As a draft dodger who liked to get in the face of police at anti-war rallies, public health expert Professor Nick Crofts has undergone not so much a transformation as a realisation.

“I was a left-wing hippy who thought police were the agents of fascist governments,” he says.

Now, having worked and studied in Australia, Europe, Asia, Canada and the United States, he is convinced that, unless law enforcement and health professionals work together, our hospitals will remain clogged, our jails full and those with mental health issues stuffed into the court system because it is easier to punish than help.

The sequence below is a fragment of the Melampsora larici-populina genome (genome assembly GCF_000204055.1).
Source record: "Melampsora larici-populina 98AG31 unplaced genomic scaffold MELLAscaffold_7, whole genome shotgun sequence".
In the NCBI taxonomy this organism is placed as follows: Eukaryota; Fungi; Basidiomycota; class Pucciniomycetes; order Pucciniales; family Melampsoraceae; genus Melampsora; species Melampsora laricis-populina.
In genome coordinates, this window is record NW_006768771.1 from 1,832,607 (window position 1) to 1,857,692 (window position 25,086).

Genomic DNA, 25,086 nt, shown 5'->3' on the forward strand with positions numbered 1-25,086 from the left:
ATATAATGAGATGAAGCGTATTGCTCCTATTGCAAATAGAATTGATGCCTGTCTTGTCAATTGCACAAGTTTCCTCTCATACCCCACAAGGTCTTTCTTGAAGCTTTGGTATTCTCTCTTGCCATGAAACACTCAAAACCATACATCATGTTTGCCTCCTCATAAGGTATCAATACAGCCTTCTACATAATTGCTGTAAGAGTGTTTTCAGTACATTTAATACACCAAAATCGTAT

On the day we met in the colourful end of St Kilda, he had seen police Taser a suspect outside his door. It did not surprise him.

The executive director of the Global Law Enforcement and Public Health Association, Crofts began his journey as a doctor at the Collingwood Community Health Centre where he first thought police were part of the problem not the solution.

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